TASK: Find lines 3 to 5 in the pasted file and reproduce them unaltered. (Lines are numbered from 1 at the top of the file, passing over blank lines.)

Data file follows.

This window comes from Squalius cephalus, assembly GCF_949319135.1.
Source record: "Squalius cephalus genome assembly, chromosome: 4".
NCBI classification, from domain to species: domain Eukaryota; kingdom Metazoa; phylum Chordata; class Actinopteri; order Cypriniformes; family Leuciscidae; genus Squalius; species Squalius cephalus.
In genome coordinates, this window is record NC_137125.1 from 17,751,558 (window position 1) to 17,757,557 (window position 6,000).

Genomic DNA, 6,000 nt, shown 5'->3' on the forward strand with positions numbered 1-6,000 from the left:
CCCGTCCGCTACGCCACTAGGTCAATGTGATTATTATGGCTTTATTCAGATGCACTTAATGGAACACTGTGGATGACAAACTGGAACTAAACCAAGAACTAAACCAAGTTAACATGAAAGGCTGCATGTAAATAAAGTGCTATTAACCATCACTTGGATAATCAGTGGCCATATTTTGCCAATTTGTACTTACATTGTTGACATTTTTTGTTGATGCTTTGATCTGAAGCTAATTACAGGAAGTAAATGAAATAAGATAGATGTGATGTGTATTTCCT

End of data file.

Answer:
NCBI classification, from domain to species: domain Eukaryota; kingdom Metazoa; phylum Chordata; class Actinopteri; order Cypriniformes; family Leuciscidae; genus Squalius; species Squalius cephalus.
In genome coordinates, this window is record NC_137125.1 from 17,751,558 (window position 1) to 17,757,557 (window position 6,000).

Genomic DNA, 6,000 nt, shown 5'->3' on the forward strand with positions numbered 1-6,000 from the left: